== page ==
From the San Angelo Standard-Times.
Deal revives old train to Mexican coast
By Ross McSwain
December 5, 2004
The railroad that refuses to die is ready for a comeback, according to a news dispatch from Fort Stockton recently published in a Dallas newspaper.
That is good news for much of West Texas. Hopefully, the historic railroad route to Los Mochis and Topolobampo on the Mexican west coast will prove beneficial and profitable for the new operators, South Orient and Texas Pacifico Transportation, a subsidiary of Grupo Mexico.
According to the news report, firms will start shipping goods on the line before year's end between Fort Worth and Presidio, then on to Topolobampo via Chihuahua and La Junta through the Sierra Madre mountains.
Freight is being hauled on the line from Fort Worth to San Angelo via Brownwood, where the South Orient Railroad begins its 382-mile journey through 11 West Texas counties to Presidio and Ojinaga on the Rio Grande, where it connects with Ferromex, the national Mexican railroad.
Since the 1900s, railroad builders have sought a faster, cheaper way to move grain and other commodities from the Midwest to the Pacific Ocean. The pursuit of that dream has eluded most who have tried, except for dreamer-developer Arthur Stilwell, though it did not happen until after his death.
In the late 1890s, Stilwell suffered a disastrous and humiliating defeat when stock manipulators managed to seize control of his first railroad, the Kansas City Southern. The KCS route was the shortest from Kansas City, Kan. to the Gulf of Mexico, terminating at Port Arthur, a Southeast Texas town built by and named after Stilwell.
It wasn't long before Stilwell conceived another railroad to start at Kansas City and terminate at Topolobampo in Sinaloa, Mexico, on the Gulf of California. He was unaware this Mexican port was one of the finest natural harbors on the western coast of North America.
The job would not be easy. The proposed line would cover 1,600 miles with track running through Kansas, Oklahoma, Texas, the Chihuahua desert, the Sierra Madre mountains and Copper Canyon, which equals the Grand Canyon in size and spectacular beauty.
Stilwell went to Mexico City to seek a charter for the Mexican portion of the route. He was surprised when the Mexican president welcomed him because the head of state also was planning to build such a railroad to the west coast. A deal was made in which Mexico would pay Stilwell $5,000 for each mile of rail put in place. The year was 1900.
The Orient Railroad in Texas was originally chartered as the Colorado Valley Railroad, providing a line from Colorado City to San Angelo in 1897. This was changed in 1900 in a series of charter amendments in which the Colorado Valley was authorized to build a railroad from San Angelo to the Rio Grande and from Sweetwater to the Red River, a total distance of 550 miles. The railroad changed its name to the Kansas City, Mexico and Orient of Texas on Sept. 16, 1905.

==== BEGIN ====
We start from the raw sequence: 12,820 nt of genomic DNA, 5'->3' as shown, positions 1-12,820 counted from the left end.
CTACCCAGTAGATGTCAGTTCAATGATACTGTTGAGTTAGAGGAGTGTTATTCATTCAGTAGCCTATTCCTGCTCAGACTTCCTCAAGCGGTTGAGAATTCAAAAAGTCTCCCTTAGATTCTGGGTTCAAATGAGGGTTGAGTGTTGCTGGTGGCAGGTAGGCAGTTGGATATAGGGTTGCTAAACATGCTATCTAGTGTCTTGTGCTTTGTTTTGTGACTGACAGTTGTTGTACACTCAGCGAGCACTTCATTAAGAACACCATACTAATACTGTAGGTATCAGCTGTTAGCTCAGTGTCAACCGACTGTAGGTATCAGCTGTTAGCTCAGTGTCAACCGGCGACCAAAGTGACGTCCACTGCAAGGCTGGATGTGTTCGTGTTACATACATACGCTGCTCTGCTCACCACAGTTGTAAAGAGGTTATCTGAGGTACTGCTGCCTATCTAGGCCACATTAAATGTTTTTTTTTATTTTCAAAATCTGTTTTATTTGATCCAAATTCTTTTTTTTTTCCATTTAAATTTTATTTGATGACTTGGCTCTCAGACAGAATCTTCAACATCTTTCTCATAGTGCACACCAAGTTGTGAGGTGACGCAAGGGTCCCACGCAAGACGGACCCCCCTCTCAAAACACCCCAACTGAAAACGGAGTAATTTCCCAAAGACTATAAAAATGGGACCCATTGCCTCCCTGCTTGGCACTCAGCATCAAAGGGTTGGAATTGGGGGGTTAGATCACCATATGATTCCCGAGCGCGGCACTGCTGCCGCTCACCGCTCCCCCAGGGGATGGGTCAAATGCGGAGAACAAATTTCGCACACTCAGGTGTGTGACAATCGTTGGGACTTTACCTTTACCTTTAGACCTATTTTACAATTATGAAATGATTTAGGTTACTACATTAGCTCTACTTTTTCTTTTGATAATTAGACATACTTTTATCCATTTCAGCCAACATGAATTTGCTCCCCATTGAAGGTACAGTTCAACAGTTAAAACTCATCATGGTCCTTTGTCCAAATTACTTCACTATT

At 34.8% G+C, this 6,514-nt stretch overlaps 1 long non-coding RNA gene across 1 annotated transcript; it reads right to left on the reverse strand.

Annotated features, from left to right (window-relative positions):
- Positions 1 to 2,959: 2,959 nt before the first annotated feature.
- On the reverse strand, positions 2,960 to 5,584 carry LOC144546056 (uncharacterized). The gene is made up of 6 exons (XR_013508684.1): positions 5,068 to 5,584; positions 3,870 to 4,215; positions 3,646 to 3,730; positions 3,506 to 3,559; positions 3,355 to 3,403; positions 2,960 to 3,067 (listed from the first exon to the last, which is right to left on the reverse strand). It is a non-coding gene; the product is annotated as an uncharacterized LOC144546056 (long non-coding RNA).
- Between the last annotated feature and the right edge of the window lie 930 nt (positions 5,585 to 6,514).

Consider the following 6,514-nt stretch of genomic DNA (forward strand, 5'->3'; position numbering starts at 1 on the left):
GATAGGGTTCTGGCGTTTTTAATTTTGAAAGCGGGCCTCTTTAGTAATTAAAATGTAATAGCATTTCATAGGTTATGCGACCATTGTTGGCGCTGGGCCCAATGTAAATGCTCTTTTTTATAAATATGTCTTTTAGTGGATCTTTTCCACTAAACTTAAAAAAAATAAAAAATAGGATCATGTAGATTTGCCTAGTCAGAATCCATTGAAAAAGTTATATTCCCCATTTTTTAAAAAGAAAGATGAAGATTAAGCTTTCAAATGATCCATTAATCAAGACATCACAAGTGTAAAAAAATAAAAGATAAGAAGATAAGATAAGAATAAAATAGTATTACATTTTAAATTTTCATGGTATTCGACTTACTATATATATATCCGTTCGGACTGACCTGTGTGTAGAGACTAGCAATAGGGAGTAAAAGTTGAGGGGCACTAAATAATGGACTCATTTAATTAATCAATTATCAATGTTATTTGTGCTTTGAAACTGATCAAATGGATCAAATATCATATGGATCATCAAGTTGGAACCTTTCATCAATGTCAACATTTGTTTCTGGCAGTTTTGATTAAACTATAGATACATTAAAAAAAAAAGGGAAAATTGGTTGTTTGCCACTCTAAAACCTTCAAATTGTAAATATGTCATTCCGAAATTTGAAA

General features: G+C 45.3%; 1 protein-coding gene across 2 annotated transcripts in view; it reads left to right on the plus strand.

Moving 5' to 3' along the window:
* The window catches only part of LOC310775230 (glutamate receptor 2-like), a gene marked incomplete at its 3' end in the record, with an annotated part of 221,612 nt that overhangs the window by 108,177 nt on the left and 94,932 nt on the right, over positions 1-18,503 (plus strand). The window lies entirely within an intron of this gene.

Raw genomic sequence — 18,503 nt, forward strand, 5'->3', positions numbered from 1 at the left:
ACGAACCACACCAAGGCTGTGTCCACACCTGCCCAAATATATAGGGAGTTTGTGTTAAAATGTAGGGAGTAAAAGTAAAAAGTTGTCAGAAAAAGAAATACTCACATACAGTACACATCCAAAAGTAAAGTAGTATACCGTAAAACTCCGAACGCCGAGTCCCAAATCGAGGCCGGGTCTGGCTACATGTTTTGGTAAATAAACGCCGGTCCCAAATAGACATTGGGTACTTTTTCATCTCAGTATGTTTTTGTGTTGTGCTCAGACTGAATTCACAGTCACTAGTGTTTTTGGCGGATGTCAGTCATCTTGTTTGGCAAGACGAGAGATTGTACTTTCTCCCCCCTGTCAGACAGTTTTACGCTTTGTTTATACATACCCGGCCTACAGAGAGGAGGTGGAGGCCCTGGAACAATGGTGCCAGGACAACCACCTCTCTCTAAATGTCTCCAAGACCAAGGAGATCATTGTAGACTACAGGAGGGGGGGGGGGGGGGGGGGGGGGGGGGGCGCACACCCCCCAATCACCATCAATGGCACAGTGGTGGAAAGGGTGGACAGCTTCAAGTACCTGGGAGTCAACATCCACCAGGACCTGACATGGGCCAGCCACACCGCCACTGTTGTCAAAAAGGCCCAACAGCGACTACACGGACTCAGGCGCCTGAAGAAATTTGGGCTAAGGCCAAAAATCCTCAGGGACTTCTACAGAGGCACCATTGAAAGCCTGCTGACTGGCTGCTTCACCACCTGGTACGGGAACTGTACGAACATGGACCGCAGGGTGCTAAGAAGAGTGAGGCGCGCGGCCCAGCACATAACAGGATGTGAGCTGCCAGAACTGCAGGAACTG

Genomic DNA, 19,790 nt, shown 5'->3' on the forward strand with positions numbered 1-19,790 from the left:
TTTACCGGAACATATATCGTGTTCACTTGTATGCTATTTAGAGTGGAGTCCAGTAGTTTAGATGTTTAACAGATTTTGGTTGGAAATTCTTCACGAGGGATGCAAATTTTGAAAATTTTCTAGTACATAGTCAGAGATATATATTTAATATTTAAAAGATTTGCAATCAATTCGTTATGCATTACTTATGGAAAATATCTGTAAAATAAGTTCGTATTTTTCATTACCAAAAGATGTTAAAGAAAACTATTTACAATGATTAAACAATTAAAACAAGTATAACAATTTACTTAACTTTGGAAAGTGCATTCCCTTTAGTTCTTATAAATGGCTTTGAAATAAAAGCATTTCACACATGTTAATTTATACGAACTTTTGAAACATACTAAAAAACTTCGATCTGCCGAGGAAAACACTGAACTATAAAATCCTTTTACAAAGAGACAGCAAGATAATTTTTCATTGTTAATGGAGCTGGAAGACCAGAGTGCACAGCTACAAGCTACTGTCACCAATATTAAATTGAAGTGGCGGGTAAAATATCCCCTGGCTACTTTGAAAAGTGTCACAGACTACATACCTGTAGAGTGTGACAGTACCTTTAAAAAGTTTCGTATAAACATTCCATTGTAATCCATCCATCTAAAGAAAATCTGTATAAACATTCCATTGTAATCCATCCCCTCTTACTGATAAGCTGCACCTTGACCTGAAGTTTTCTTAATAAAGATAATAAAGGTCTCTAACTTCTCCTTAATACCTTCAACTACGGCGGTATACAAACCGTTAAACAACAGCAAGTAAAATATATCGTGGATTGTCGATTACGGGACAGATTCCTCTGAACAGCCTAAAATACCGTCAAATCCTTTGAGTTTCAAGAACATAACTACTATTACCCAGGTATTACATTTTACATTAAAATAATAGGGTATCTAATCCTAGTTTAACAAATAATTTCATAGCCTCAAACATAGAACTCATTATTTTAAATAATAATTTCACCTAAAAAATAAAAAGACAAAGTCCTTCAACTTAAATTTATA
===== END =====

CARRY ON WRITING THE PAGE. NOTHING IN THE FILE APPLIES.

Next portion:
Construction started in Sweetwater in 1904 and reached the Red River in 1909. The line from Sweetwater to San Angelo was completed in September 1909 and was extended to Girvin in February 1912. This gave the company 630 miles of railroad in the United States, but the incomplete system could not generate enough local traffic.
Thus, the Orient entered receivership on March 9, 1912. Although the receivers completed the railroad from Girvin to Alpine the following year, the railroad continued to be unprofitable.
In 1922, there was talk of abandoning the line, but on May 28, 1923, Santa Rita No. 1 blew in at Big Lake. Subsequent oil discoveries in Crane, Reagan and Upton counties brought a flood of business, and the line experienced its first profitable year.
With the increase in earnings, the line became attractive to another railroad, so it was sold on Oct. 19, 1928, to the Atchison, Topeka and Santa Fe. The new ownership quickly disposed of the Mexican segments, but continued to operate and improve its West Texas holdings.
In 2001, Texas Pacifico paid $3.5 million to lease the South Orient for 50 years. Its parent company, Grupo Mexico, is investing $10 million or more to rehabilitate the South Orient line, including construction of a new Presido customs facility. Initially, weekly runs are planned. They will increase as traffic rises.
The newly revived railroad has much appeal: U.S. trade by rail with Mexico has been booming, train crossings in Laredo and El Paso are suffering lengthy delays, and rapidly expanding trade with China also would benefit.
Problems remain, however. The line has experienced much deterioration over the years and needs some $50 million or more in repairs. An even greater expense will be replacement of thousands of ties so the line can utilize heavier rails, which would allow carrying heavier loads at faster speeds.
Saving the Orient has been a major challenge for West Texans and others, but the railroad is needed. Hopefully, someday we can take a train ride to the Mexican west coast as we did once a long time ago.